December 2010: TIME magazine named Facebook founder and CEO Mark Zuckerberg the 2010 TIME Person of the Year.
January 2011: Equity investors put $500 million into Facebook for 1% of the company, placing its implied value at $50 billion.
February 2011: Facebook added 'Civil Union,' and 'Domestic Partnership' to its Relationship Status options.
February 2011: Facebook application and content aggregator Pixable estimated that Facebook would host 100 billion photos by summer 2011.
June 2011: Facebook partnered with Skype to add video calling as well as a new group chat feature.
September 2011: Heroku joined forces with Facebook for application development using the Facebook Platform.
Sept. 22, 2011: Facebook debuted the new Timeline user interface at the F8 Convention.
October 10, 2011: Facebook launched its iPad app.
December 2011: Membership reached 845 million users.
December 2, 2011: New York Mayor Michael Bloomberg (left) Facebook Chief Operating Officer Sheryl Sandberg (center) and Sen. Charles Schumer (D-N.Y.), react during a news conference on the announcement that New York will be the center of Facebook's new engineering technology initiative.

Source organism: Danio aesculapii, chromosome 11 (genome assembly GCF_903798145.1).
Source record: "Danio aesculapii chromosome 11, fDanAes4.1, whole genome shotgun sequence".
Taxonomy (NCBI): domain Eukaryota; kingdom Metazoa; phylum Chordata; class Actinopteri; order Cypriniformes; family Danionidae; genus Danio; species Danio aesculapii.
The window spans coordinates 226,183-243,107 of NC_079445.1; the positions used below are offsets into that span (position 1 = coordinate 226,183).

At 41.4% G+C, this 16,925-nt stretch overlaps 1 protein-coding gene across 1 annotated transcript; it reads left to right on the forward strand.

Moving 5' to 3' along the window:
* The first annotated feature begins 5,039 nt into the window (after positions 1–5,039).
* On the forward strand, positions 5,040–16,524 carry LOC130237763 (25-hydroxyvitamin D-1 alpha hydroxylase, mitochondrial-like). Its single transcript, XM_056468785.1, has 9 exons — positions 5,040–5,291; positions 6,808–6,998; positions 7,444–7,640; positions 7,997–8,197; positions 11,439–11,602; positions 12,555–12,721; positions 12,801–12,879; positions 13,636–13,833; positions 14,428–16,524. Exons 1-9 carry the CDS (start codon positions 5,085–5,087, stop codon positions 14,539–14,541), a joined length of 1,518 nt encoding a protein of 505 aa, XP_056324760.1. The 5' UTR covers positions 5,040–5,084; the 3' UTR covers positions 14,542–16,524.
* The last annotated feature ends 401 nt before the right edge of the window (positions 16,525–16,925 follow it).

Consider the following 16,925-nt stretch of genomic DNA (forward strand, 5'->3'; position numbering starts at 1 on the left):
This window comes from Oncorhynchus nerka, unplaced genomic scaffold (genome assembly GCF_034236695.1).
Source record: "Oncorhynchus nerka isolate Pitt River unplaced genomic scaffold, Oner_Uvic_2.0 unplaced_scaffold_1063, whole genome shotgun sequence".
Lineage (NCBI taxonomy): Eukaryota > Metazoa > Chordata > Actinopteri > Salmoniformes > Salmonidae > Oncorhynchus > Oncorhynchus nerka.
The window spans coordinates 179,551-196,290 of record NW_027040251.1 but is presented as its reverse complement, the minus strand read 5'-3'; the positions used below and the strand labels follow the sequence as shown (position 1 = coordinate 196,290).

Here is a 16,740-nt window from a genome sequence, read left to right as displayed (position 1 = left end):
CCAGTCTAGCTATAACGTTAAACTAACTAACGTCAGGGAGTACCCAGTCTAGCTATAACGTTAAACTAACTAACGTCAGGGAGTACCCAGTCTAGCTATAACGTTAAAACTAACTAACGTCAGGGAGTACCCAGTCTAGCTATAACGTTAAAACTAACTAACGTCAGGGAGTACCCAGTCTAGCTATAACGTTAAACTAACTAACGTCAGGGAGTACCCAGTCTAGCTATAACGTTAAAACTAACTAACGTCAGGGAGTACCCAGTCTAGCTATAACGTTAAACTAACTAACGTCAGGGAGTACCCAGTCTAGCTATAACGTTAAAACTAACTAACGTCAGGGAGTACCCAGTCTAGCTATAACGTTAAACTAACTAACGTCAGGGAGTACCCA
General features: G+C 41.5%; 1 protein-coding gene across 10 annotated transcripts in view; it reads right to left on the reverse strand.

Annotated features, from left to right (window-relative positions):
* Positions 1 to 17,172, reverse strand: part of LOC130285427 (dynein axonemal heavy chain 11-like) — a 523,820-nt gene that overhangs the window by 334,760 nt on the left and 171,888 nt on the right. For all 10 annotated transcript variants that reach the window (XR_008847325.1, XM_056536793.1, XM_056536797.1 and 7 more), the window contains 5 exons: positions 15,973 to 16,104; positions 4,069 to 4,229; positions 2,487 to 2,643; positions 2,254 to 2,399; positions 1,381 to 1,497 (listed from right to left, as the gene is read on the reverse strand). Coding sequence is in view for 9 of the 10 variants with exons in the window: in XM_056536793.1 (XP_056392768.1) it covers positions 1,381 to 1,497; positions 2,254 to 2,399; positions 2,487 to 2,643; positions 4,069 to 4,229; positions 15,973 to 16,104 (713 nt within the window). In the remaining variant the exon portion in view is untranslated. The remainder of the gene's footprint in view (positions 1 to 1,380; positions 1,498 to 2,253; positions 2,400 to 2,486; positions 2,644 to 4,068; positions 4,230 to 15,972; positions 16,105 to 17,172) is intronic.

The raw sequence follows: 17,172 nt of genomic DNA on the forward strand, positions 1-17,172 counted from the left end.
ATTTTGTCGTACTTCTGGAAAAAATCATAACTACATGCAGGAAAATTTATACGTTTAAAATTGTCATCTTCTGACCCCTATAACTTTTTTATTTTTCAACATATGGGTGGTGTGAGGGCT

December 22, 2011: Facebook launched the new profile user interface, Facebook Timeline.
January 24, 2012: Facebook announced that "Timeline" would become mandatory for all users.
Feb. 1, 2012: Facebook filed paperwork to go public, seeking to raise $5 billion on Wall Street in the largest flotation ever by an Internet company.
March 6, 2012: Facebook launches Messenger for Windows, which gives users of Windows 7 Facebook services without the need for a web browser.
April 9, 2012: Facebook announced that is will acquire the photo-sharing app Instagram for $1 billion USD.
May 18, 2012: Facebook founder, Chairman and CEO Mark Zuckerberg, center, rings the opening bell of the Nasdaq stock market from Facebook headquarters in Menlo Park, Calif. The social media company priced its IPO on Thursday at $38 per share, and beginning Friday regular investors will have a chance to buy shares.